I must admit that I was concerned when I heard that the Toronto Maple Leafs were working on a new logo.
While the overall rebuilding plan has been accepted by most of the general public, I was relieved to see that a “re-build” wasn’t the philosophy behind the newest Toronto Maple Leafs logo.
Actually, I see more old in the latest logo, which is what I had hoped to see. I am glad to see nothing gimmicky or overly radical in the latest product.
Being both a Leafs fan for as long as I can remember, and having had the fortune to work for the team in a number of capacities for nearly 15 years, I have always had an appreciation for what the logo means. To me, the Toronto Maple Leafs hockey franchise is the equivalent of the New York Yankees, the Green Bay Packers or the Boston Celtics.
Though the team might suffer through difficult seasons on the ice, the equity of the franchise has no peers in the National Hockey League. There are many great NHL franchises and there are certainly many who have had more on-ice success for the past few decades, but that simple Maple Leafs logo has always remained a form of hockey magic.
Doug MacLean has teased me a number of times about my brief run as an NHL general manager with the Leafs. I tease him back that one year in Toronto is equal to 10 years of service in some of the places where he has been in charge. And, I do mean we are both simply teasing each other.
But I am serious about my experience with the Maple Leafs. American-born Brian Burke viewed it as the Notre Dame of hockey even before he got the opportunity to become general manager of the Leafs himself.
I am always partial to the Original Six uniforms. I imagine part of it is the history, but I also truly believe they are some of the very best NHL jerseys and logos. I like the distinctive two colours of the Leafs and not allowing any other colour into the mix. When I used to drop by the Leafs dressing room a few hours before game time, I would almost let out an audible gasp at the site of the jerseys hanging neatly in the player’s stalls.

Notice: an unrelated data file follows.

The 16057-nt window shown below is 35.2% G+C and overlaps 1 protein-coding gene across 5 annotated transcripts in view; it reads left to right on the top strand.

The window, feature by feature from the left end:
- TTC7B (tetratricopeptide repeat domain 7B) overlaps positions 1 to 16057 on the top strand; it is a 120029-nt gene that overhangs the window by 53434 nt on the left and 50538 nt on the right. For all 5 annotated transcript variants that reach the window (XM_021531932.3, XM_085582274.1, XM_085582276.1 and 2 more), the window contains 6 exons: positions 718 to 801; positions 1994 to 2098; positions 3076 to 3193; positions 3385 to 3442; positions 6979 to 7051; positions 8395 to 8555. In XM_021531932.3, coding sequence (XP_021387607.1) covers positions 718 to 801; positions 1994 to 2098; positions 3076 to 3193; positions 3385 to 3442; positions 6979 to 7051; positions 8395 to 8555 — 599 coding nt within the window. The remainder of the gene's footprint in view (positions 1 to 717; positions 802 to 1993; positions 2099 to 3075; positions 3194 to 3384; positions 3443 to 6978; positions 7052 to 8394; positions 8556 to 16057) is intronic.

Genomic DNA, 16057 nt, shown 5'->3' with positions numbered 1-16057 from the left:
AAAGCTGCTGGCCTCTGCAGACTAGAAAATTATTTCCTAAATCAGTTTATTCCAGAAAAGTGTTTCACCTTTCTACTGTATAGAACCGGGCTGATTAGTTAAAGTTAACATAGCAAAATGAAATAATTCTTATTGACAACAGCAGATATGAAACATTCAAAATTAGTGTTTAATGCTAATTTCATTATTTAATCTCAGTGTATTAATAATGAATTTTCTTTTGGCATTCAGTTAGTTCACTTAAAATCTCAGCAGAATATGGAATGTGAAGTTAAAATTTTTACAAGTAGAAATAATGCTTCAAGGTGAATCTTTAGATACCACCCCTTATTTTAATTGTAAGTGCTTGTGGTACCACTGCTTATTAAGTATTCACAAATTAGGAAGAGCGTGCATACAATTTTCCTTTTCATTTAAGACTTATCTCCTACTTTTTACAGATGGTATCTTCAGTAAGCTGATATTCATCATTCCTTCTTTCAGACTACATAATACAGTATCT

It always made me feel like a kid again. The Maple Leafs were all I knew and all I cheered for as a boy.
I have to give Maple Leafs founder Conn Smythe credit for changing the colours from the green-oriented Toronto St. Pats to the current blue and white. Former Leafs publicity director Stan Obodiac once termed the Leafs colours as “white for the snow below and blue for the sky above.”
I still remain partial to the 1960s Leaf model because I think of that as the last truly great Leaf decade on the ice. Former Leafs trainer Guy Kinnear told me that those jerseys might have been fashionable but they were heavier material and laundry day was a big day on a Monday (which was pretty well always an off day). It took all day to wash and dry the heavier material and he said the dressing room stunk to high heaven all day.
I like this logo because it features the Leaf with veins, just like the ones you see on neighbourhood trees and then curse having to rake each fall.
I think the reason that I never really had an issue with whatever sweater style the Leafs wore was because that logo always shone through. I will say the only questionable era of Leafs logos was in the early 1970s when they got away from the one distinctive Leaf on the front of the jersey with smaller one on the shoulders. It looked like adult Leafs players wearing Leaf pyjamas, and at a time when they had some of their least talented teams.
Leave it to former owner Harold Ballard to make the Leafs jersey a major league issue for unusual reasons. In the late 1970s he was getting pressure from the NHL league office to adhere to a new league regulation mandating that all NHL teams have player names on the backs of jerseys.
Ballard was the last holdout (Chicago Blackhawks owner Bill Wirtz was of the same mind) as he believed that it would negatively affect programme sales and team revenues. Ballard finally did relent and the Leafs showed up for a road game in Chicago with names on the backs of their jerseys. The only problem was, the names were in dark blue on top of the dark blue jersey, so the names couldn’t be seen by the naked eye.
NHL president John Ziegler actually saw some humour in what Ballard did, but he sent another edict reminding Ballard that the names had to be in a CONTRASTING colour. So the next game Ballard relented, but only after his legal counsel, Bob Sedgewick, advised him that a league fine would follow if went through with his second idea.
This other idea was jerseys with the names in the appropriate contrasting colours, but only the players’ first names. So fans would have seen “Borje” pass it to “Darryl,” and “Tiger” pass it to “Lanny.”
Ballard actually did have those jerseys made.
The challenge now for the front office is to get the talent on the ice to match the standards of those great Leafs teams from the 1960s, while continuing the pride and history that should be associated with wearing the uniform.
For Maple Leafs fans, hopefully this new logo is the making of a fresh start given their incredible loyal support and passion.